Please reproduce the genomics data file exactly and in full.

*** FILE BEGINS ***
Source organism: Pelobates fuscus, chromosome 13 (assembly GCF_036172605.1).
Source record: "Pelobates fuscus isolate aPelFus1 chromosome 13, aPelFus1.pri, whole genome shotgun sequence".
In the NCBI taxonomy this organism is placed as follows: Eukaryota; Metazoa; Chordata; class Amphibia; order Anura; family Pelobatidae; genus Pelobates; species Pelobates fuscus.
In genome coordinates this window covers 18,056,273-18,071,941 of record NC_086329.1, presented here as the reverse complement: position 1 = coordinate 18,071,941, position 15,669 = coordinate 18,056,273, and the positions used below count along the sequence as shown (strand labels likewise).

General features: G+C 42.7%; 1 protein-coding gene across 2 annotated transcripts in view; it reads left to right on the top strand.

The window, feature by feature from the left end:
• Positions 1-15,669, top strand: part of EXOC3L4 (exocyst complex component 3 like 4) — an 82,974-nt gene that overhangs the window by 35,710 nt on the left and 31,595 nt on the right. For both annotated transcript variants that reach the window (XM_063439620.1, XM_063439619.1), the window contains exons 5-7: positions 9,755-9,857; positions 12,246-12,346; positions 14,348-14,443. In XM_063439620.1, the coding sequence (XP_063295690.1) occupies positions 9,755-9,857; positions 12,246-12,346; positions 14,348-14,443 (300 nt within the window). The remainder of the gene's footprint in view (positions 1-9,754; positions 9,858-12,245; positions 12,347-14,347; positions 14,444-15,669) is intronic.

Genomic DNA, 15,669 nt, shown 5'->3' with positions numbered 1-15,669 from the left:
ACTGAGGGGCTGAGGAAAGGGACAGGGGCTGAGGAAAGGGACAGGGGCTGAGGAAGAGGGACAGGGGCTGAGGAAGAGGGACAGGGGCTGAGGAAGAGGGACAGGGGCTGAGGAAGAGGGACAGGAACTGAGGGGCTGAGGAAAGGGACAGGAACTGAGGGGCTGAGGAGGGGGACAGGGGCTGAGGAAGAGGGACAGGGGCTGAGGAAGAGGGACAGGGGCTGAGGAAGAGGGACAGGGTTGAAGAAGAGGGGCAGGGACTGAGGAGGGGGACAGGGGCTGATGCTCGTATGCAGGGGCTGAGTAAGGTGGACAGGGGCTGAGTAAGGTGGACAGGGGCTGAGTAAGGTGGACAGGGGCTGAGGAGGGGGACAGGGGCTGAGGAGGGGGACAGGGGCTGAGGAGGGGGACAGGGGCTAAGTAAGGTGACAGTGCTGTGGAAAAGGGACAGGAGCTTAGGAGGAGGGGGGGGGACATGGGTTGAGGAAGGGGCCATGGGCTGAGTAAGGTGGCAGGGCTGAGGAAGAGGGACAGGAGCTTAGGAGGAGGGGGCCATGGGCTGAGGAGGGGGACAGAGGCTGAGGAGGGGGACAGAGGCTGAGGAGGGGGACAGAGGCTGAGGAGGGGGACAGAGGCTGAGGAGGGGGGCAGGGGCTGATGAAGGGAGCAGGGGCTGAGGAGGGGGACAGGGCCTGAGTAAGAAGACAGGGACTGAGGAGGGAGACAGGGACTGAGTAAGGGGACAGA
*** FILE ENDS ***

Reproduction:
Source organism: Pelobates fuscus, chromosome 13 (assembly GCF_036172605.1).
Source record: "Pelobates fuscus isolate aPelFus1 chromosome 13, aPelFus1.pri, whole genome shotgun sequence".
In the NCBI taxonomy this organism is placed as follows: Eukaryota; Metazoa; Chordata; class Amphibia; order Anura; family Pelobatidae; genus Pelobates; species Pelobates fuscus.
In genome coordinates this window covers 18,056,273-18,071,941 of record NC_086329.1, presented here as the reverse complement: position 1 = coordinate 18,071,941, position 15,669 = coordinate 18,056,273, and the positions used below count along the sequence as shown (strand labels likewise).

General features: G+C 42.7%; 1 protein-coding gene across 2 annotated transcripts in view; it reads left to right on the top strand.

The window, feature by feature from the left end:
• Positions 1-15,669, top strand: part of EXOC3L4 (exocyst complex component 3 like 4) — an 82,974-nt gene that overhangs the window by 35,710 nt on the left and 31,595 nt on the right. For both annotated transcript variants that reach the window (XM_063439620.1, XM_063439619.1), the window contains exons 5-7: positions 9,755-9,857; positions 12,246-12,346; positions 14,348-14,443. In XM_063439620.1, the coding sequence (XP_063295690.1) occupies positions 9,755-9,857; positions 12,246-12,346; positions 14,348-14,443 (300 nt within the window). The remainder of the gene's footprint in view (positions 1-9,754; positions 9,858-12,245; positions 12,347-14,347; positions 14,444-15,669) is intronic.

Genomic DNA, 15,669 nt, shown 5'->3' with positions numbered 1-15,669 from the left:
ACTGAGGGGCTGAGGAAAGGGACAGGGGCTGAGGAAAGGGACAGGGGCTGAGGAAGAGGGACAGGGGCTGAGGAAGAGGGACAGGGGCTGAGGAAGAGGGACAGGGGCTGAGGAAGAGGGACAGGAACTGAGGGGCTGAGGAAAGGGACAGGAACTGAGGGGCTGAGGAGGGGGACAGGGGCTGAGGAAGAGGGACAGGGGCTGAGGAAGAGGGACAGGGGCTGAGGAAGAGGGACAGGGTTGAAGAAGAGGGGCAGGGACTGAGGAGGGGGACAGGGGCTGATGCTCGTATGCAGGGGCTGAGTAAGGTGGACAGGGGCTGAGTAAGGTGGACAGGGGCTGAGTAAGGTGGACAGGGGCTGAGGAGGGGGACAGGGGCTGAGGAGGGGGACAGGGGCTGAGGAGGGGGACAGGGGCTAAGTAAGGTGACAGTGCTGTGGAAAAGGGACAGGAGCTTAGGAGGAGGGGGGGGGACATGGGTTGAGGAAGGGGCCATGGGCTGAGTAAGGTGGCAGGGCTGAGGAAGAGGGACAGGAGCTTAGGAGGAGGGGGCCATGGGCTGAGGAGGGGGACAGAGGCTGAGGAGGGGGACAGAGGCTGAGGAGGGGGACAGAGGCTGAGGAGGGGGACAGAGGCTGAGGAGGGGGGCAGGGGCTGATGAAGGGAGCAGGGGCTGAGGAGGGGGACAGGGCCTGAGTAAGAAGACAGGGACTGAGGAGGGAGACAGGGACTGAGTAAGGGGACAGA